Cancer Chemotherapy and Pharmacology

, Volume 66, Issue 1, pp 181–189 | Cite as

A phase I study of oral panobinostat alone and in combination with docetaxel in patients with castration-resistant prostate cancer

  • Dana Rathkopf
  • Bryan Y. Wong
  • Robert W. Ross
  • Aseem Anand
  • Erika Tanaka
  • Margaret M. Woo
  • Jing Hu
  • Andy Dzik-Jurasz
  • Wei Yang
  • Howard I. Scher
Clinical Trial Report



Histone deacetylase inhibitors have demonstrated anticancer activity against a range of tumors. We aimed to define the maximum tolerated dose, toxicity, activity, and pharmacokinetics of oral panobinostat, a pan-deacetylase inhibitor, alone and in combination with docetaxel for the treatment of castration-resistant prostate cancer (CRPC).


Sixteen patients were enrolled, eight in each arm. Eligible patients had CRPC and adequate organ function. In arm I, oral panobinostat (20 mg) was administered on days 1, 3, and 5 for 2 consecutive weeks followed by a 1-week break. In arm II, oral panobinostat (15 mg) was administered on the same schedule in combination with docetaxel 75 mg/m2 every 21 days.


Dose-limiting toxicities were grade 3 dyspnea (arm I) and grade 3 neutropenia >7 days (arm II). In arm I, all patients developed progressive disease despite accumulation of acetylated histones in peripheral blood mononuclear cells. In arm II, five of eight patients (63%) had a ≥50% decline in prostate-specific antigen (PSA), including one patient whose disease had previously progressed on docetaxel.


Oral panobinostat with and without docetaxel is feasible, and docetaxel had no apparent effect on the pharmacokinetics of panobinostat. Since preclinical studies suggest a dose-dependent effect of panobinostat on PSA expression, and other phase I data demonstrate that intravenous panobinostat produces higher peak concentrations (>20- to 30-fold) and area under the curve (3.5x–5x), a decision was made to focus the development of panobinostat on the intravenous formulation to treat CRPC.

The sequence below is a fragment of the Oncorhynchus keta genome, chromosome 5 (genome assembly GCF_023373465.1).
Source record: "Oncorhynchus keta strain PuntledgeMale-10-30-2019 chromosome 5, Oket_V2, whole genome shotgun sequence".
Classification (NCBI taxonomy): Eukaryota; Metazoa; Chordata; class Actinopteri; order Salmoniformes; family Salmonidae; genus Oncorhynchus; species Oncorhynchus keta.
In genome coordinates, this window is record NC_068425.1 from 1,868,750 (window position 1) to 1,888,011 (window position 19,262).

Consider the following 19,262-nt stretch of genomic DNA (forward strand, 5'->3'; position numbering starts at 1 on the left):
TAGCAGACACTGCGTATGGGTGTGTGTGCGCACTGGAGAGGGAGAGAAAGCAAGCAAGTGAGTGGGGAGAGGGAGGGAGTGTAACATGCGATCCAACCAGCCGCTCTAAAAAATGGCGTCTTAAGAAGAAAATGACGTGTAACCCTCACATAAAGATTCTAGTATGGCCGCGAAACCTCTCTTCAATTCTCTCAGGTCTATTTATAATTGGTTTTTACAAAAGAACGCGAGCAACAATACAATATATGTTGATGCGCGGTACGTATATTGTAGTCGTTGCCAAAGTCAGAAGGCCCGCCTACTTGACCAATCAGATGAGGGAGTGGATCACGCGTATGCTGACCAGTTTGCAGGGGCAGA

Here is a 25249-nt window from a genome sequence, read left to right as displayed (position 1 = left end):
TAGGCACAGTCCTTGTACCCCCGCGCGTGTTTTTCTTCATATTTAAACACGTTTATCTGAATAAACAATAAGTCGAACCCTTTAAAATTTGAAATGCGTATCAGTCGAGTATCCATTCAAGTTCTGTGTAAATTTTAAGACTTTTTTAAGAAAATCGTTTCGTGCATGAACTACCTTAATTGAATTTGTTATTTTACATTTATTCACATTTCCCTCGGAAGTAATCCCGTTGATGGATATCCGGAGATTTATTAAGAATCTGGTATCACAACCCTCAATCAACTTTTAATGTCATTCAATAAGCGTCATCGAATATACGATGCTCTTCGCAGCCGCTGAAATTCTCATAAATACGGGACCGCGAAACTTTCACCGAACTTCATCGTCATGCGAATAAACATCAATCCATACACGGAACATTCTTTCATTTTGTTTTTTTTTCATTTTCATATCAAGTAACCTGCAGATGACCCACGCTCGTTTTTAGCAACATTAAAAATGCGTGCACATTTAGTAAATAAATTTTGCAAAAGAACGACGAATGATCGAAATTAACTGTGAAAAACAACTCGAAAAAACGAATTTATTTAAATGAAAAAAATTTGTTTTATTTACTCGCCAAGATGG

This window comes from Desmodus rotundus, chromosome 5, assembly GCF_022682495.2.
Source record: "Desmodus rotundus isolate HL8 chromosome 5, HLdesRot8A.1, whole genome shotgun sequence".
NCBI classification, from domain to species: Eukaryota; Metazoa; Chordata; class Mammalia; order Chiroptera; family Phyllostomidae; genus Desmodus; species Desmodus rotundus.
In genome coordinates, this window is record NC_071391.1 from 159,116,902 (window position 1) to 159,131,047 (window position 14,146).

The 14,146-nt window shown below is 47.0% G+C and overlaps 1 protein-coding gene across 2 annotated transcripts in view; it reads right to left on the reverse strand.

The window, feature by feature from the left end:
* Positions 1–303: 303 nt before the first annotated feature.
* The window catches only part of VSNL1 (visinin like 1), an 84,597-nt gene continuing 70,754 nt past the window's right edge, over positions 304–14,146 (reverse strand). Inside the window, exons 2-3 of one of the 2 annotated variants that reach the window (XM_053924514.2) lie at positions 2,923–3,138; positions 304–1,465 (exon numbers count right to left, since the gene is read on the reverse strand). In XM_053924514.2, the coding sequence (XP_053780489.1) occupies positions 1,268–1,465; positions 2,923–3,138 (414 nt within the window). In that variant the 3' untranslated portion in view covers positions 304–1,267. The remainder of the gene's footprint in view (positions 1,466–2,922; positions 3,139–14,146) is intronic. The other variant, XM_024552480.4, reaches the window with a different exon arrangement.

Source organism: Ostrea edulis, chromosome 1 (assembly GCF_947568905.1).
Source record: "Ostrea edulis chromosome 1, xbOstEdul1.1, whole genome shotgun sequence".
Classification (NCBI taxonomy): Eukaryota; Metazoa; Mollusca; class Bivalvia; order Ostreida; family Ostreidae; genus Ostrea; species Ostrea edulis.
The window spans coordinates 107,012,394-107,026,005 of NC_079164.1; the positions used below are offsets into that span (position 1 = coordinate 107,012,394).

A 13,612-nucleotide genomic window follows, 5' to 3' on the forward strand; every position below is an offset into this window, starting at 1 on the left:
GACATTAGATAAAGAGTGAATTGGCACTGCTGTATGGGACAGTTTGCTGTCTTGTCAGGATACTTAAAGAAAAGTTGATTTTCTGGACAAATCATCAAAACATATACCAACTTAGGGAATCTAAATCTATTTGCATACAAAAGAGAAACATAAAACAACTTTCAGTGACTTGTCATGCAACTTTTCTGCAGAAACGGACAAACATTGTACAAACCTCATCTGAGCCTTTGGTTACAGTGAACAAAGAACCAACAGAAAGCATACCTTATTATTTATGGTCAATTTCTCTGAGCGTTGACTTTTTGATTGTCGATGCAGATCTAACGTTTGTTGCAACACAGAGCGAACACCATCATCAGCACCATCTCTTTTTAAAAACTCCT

Prostate cancer Castration-resistant Histone deacetylase inhibitor Panobinostat Docetaxel 



This work was supported by Novartis; the Department of Defense Prostate Cancer Research Program (PC051382) and the Prostate Cancer Foundation; and the Sidney Kimmel Center for Prostate and Urologic Cancers.

Conflicts of interest

The authors declared no financial conflicts of interest beyond the aforementioned funding. The authors have full control of all primary data and agree to allow the journal to review their data if requested.


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Copyright information

© Springer-Verlag 2010

Authors and Affiliations

  • Dana Rathkopf
    • 1
    • 2
  • Bryan Y. Wong
    • 3
  • Robert W. Ross
    • 4
  • Aseem Anand
    • 1
    • 2
  • Erika Tanaka
    • 1
    • 2
  • Margaret M. Woo
    • 5
  • Jing Hu
    • 5
  • Andy Dzik-Jurasz
    • 5
  • Wei Yang
    • 5
  • Howard I. Scher
    • 1
    • 2
  1. 1.Genitourinary Oncology Service, Department of MedicineSidney Kimmel Center for Prostate and Urologic Cancers, Memorial Sloan-Kettering Cancer CenterNew YorkUSA
  2. 2.Department of MedicineJoan and Sanford I. Weill Medical College of Cornell UniversityNew YorkUSA
  3. 3.Mayo ClinicScottsdaleUSA
  4. 4.Dana-Farber Cancer InstituteBostonUSA
  5. 5.Novartis OncologyFlorham ParkUSA

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